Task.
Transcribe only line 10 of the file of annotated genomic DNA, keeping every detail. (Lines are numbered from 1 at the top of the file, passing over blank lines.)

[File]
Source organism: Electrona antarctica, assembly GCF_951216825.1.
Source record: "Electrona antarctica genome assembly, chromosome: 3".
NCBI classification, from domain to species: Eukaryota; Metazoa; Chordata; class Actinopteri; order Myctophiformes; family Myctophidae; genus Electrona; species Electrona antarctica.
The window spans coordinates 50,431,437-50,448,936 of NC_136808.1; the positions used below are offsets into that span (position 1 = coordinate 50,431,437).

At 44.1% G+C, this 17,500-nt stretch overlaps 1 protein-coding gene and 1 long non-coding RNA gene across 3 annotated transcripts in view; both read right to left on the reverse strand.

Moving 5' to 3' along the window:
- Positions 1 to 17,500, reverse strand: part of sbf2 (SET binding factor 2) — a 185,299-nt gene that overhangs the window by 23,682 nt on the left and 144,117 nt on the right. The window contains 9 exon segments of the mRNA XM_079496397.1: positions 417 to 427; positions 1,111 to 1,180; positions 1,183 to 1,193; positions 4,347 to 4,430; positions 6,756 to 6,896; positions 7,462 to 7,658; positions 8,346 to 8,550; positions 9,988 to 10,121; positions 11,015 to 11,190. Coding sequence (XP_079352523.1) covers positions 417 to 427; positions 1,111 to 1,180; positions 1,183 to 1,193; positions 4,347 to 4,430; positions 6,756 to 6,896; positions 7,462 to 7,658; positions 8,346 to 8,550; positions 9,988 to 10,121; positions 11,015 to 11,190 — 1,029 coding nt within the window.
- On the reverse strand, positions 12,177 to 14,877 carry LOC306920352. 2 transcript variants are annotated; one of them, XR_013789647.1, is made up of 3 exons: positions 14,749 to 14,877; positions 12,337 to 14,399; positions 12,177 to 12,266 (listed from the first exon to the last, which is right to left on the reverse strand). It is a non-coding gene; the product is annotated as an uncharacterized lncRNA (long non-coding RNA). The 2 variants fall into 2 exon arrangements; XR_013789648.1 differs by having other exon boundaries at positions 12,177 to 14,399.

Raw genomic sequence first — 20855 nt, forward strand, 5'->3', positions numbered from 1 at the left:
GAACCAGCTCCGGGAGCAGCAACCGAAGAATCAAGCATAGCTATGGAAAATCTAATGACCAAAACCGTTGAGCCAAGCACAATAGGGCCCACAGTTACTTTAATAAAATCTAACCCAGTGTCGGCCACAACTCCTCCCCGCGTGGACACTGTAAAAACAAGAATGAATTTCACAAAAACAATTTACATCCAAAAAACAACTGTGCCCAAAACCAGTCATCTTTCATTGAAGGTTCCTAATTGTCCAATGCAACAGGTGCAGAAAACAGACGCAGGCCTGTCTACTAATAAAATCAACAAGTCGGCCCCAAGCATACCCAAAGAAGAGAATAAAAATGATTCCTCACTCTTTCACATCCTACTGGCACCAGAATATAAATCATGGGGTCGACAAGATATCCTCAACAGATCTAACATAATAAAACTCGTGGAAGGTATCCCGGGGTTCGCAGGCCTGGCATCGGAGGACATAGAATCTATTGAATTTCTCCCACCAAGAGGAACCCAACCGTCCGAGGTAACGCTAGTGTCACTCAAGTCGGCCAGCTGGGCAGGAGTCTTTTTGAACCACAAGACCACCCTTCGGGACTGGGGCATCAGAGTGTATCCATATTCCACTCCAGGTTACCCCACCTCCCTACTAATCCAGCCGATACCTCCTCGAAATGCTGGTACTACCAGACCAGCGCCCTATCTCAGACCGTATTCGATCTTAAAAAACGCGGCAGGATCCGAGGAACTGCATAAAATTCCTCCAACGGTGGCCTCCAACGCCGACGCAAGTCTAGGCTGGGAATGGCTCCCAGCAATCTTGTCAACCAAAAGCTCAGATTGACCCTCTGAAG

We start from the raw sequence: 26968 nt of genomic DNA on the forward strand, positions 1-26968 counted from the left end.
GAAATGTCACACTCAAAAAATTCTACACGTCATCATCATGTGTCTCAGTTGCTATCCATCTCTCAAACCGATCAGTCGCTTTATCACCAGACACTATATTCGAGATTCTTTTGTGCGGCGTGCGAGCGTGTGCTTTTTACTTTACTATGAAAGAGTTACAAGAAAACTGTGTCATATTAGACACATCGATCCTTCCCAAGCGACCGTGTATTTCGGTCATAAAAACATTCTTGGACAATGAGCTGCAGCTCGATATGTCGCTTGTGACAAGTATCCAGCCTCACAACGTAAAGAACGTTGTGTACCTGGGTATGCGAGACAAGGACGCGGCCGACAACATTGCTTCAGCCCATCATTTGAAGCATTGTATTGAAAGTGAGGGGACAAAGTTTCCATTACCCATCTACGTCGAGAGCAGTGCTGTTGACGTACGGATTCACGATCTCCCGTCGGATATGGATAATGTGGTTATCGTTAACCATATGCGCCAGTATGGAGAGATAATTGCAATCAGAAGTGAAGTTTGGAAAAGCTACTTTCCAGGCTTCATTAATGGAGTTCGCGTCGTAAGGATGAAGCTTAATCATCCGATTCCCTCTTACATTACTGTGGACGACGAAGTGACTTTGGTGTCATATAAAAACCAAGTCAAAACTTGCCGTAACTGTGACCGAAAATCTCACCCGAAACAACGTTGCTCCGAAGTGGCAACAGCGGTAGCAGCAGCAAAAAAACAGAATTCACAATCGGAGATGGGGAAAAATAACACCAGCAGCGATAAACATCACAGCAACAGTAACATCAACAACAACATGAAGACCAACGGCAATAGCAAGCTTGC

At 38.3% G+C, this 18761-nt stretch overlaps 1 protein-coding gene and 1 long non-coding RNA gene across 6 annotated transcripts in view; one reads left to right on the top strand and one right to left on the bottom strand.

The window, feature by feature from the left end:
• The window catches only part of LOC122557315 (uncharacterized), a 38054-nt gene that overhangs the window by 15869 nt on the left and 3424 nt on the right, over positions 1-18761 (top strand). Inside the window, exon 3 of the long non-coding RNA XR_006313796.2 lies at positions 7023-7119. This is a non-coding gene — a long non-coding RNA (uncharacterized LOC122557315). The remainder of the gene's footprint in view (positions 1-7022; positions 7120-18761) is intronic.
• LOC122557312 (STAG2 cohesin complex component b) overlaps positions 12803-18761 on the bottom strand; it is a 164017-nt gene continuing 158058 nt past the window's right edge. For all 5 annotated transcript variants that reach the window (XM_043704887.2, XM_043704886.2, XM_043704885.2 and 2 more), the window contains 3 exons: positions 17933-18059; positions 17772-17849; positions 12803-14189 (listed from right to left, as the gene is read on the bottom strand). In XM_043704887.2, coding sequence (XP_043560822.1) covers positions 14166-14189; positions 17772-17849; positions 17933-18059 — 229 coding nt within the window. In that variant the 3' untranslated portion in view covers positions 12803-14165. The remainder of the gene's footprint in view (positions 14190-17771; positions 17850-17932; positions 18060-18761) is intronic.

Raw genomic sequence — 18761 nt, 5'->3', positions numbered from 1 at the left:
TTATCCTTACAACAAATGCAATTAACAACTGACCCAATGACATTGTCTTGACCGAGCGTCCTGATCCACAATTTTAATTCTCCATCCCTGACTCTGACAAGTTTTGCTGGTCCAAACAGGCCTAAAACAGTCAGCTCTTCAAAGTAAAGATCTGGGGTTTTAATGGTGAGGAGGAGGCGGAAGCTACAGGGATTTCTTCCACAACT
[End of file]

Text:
GAACCAGCTCCGGGAGCAGCAACCGAAGAATCAAGCATAGCTATGGAAAATCTAATGACCAAAACCGTTGAGCCAAGCACAATAGGGCCCACAGTTACTTTAATAAAATCTAACCCAGTGTCGGCCACAACTCCTCCCCGCGTGGACACTGTAAAAACAAGAATGAATTTCACAAAAACAATTTACATCCAAAAAACAACTGTGCCCAAAACCAGTCATCTTTCATTGAAGGTTCCTAATTGTCCAATGCAACAGGTGCAGAAAACAGACGCAGGCCTGTCTACTAATAAAATCAACAAGTCGGCCCCAAGCATACCCAAAGAAGAGAATAAAAATGATTCCTCACTCTTTCACATCCTACTGGCACCAGAATATAAATCATGGGGTCGACAAGATATCCTCAACAGATCTAACATAATAAAACTCGTGGAAGGTATCCCGGGGTTCGCAGGCCTGGCATCGGAGGACATAGAATCTATTGAATTTCTCCCACCAAGAGGAACCCAACCGTCCGAGGTAACGCTAGTGTCACTCAAGTCGGCCAGCTGGGCAGGAGTCTTTTTGAACCACAAGACCACCCTTCGGGACTGGGGCATCAGAGTGTATCCATATTCCACTCCAGGTTACCCCACCTCCCTACTAATCCAGCCGATACCTCCTCGAAATGCTGGTACTACCAGACCAGCGCCCTATCTCAGACCGTATTCGATCTTAAAAAACGCGGCAGGATCCGAGGAACTGCATAAAATTCCTCCAACGGTGGCCTCCAACGCCGACGCAAGTCTAGGCTGGGAATGGCTCCCAGCAATCTTGTCAACCAAAAGCTCAGATTGACCCTCTGAAG